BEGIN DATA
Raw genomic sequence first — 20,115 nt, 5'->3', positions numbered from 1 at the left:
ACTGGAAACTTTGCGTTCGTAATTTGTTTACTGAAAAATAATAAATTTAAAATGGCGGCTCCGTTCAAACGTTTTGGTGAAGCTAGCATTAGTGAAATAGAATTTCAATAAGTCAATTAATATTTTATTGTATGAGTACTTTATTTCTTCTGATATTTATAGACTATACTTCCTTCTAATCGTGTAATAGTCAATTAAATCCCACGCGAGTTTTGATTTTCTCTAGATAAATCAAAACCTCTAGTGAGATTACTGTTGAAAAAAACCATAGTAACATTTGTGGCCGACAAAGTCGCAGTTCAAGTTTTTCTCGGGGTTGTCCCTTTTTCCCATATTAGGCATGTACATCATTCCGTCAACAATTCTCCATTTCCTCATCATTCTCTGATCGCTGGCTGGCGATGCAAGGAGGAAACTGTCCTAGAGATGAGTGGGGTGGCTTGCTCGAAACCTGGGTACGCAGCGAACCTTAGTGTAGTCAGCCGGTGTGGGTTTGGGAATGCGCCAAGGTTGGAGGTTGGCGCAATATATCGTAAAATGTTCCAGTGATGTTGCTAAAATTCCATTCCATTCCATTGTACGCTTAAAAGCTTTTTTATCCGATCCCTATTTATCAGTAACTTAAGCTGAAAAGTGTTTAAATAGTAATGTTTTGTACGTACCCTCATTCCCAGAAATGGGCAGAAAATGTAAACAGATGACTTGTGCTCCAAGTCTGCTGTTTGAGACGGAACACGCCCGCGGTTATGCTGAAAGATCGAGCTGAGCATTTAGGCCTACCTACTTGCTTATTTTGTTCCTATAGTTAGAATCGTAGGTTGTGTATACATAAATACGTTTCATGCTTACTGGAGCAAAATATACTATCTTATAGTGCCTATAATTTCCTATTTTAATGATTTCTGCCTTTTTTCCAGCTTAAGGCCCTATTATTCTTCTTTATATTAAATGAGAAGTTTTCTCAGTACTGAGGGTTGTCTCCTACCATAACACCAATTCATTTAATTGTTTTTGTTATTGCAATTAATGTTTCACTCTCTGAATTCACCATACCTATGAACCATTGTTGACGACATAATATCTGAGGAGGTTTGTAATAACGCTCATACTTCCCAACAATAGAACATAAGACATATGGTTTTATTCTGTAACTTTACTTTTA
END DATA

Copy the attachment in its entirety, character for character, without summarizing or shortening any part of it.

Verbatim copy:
Raw genomic sequence first — 20,115 nt, 5'->3', positions numbered from 1 at the left:
ACTGGAAACTTTGCGTTCGTAATTTGTTTACTGAAAAATAATAAATTTAAAATGGCGGCTCCGTTCAAACGTTTTGGTGAAGCTAGCATTAGTGAAATAGAATTTCAATAAGTCAATTAATATTTTATTGTATGAGTACTTTATTTCTTCTGATATTTATAGACTATACTTCCTTCTAATCGTGTAATAGTCAATTAAATCCCACGCGAGTTTTGATTTTCTCTAGATAAATCAAAACCTCTAGTGAGATTACTGTTGAAAAAAACCATAGTAACATTTGTGGCCGACAAAGTCGCAGTTCAAGTTTTTCTCGGGGTTGTCCCTTTTTCCCATATTAGGCATGTACATCATTCCGTCAACAATTCTCCATTTCCTCATCATTCTCTGATCGCTGGCTGGCGATGCAAGGAGGAAACTGTCCTAGAGATGAGTGGGGTGGCTTGCTCGAAACCTGGGTACGCAGCGAACCTTAGTGTAGTCAGCCGGTGTGGGTTTGGGAATGCGCCAAGGTTGGAGGTTGGCGCAATATATCGTAAAATGTTCCAGTGATGTTGCTAAAATTCCATTCCATTCCATTGTACGCTTAAAAGCTTTTTTATCCGATCCCTATTTATCAGTAACTTAAGCTGAAAAGTGTTTAAATAGTAATGTTTTGTACGTACCCTCATTCCCAGAAATGGGCAGAAAATGTAAACAGATGACTTGTGCTCCAAGTCTGCTGTTTGAGACGGAACACGCCCGCGGTTATGCTGAAAGATCGAGCTGAGCATTTAGGCCTACCTACTTGCTTATTTTGTTCCTATAGTTAGAATCGTAGGTTGTGTATACATAAATACGTTTCATGCTTACTGGAGCAAAATATACTATCTTATAGTGCCTATAATTTCCTATTTTAATGATTTCTGCCTTTTTTCCAGCTTAAGGCCCTATTATTCTTCTTTATATTAAATGAGAAGTTTTCTCAGTACTGAGGGTTGTCTCCTACCATAACACCAATTCATTTAATTGTTTTTGTTATTGCAATTAATGTTTCACTCTCTGAATTCACCATACCTATGAACCATTGTTGACGACATAATATCTGAGGAGGTTTGTAATAACGCTCATACTTCCCAACAATAGAACATAAGACATATGGTTTTATTCTGTAACTTTACTTTTA